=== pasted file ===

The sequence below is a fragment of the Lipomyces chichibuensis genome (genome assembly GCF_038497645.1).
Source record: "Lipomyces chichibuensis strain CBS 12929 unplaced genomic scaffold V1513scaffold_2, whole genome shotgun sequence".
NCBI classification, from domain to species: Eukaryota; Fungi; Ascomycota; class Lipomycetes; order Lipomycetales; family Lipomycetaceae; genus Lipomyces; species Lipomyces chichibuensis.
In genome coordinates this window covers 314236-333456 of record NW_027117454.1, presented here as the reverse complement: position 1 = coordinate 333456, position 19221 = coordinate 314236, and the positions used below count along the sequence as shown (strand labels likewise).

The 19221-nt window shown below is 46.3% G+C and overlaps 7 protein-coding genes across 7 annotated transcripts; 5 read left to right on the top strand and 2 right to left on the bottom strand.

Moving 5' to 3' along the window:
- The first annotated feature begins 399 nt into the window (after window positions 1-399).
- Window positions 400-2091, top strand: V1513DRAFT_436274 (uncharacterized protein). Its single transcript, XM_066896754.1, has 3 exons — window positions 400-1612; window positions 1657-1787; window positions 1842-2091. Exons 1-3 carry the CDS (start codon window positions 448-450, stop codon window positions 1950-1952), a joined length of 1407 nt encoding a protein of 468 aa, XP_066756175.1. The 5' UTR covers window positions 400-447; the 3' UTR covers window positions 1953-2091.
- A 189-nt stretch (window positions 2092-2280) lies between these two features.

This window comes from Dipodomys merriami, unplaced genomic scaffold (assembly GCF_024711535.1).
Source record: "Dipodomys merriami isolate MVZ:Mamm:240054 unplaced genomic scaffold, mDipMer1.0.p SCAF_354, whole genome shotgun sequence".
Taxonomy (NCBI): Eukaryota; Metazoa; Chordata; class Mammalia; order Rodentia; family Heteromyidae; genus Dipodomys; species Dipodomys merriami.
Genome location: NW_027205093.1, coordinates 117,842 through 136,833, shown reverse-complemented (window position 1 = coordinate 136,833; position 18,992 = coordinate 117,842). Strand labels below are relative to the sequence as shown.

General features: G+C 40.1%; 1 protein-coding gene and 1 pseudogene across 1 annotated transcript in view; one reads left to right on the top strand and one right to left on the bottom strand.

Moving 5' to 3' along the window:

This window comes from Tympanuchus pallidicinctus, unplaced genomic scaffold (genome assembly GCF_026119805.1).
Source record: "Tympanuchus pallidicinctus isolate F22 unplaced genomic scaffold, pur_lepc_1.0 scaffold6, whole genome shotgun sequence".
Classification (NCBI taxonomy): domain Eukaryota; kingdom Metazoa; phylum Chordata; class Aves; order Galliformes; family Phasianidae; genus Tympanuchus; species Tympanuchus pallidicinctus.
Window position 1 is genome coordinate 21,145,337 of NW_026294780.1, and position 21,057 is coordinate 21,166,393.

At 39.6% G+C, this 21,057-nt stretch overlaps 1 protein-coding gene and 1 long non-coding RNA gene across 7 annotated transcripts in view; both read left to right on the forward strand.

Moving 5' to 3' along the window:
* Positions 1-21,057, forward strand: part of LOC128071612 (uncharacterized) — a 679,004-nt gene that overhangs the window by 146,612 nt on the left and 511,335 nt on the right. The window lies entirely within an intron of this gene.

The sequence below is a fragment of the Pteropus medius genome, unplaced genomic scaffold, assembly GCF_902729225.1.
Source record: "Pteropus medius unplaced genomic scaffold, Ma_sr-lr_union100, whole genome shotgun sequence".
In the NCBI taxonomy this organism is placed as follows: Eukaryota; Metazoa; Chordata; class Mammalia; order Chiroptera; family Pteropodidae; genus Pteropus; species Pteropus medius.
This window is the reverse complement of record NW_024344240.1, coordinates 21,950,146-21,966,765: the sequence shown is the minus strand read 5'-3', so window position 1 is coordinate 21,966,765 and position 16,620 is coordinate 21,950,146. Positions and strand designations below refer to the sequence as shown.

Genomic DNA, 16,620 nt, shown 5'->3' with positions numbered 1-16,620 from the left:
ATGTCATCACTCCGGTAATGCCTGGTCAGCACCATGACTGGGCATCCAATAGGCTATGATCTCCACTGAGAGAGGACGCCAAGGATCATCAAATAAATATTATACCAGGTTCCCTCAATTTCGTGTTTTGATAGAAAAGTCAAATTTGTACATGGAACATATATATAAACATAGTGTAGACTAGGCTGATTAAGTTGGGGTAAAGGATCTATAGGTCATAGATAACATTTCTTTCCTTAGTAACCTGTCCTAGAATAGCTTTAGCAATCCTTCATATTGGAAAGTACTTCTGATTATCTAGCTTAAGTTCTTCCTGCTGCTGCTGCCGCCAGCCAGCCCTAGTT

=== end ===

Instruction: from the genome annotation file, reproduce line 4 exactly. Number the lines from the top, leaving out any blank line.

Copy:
In genome coordinates this window covers 314236-333456 of record NW_027117454.1, presented here as the reverse complement: position 1 = coordinate 333456, position 19221 = coordinate 314236, and the positions used below count along the sequence as shown (strand labels likewise).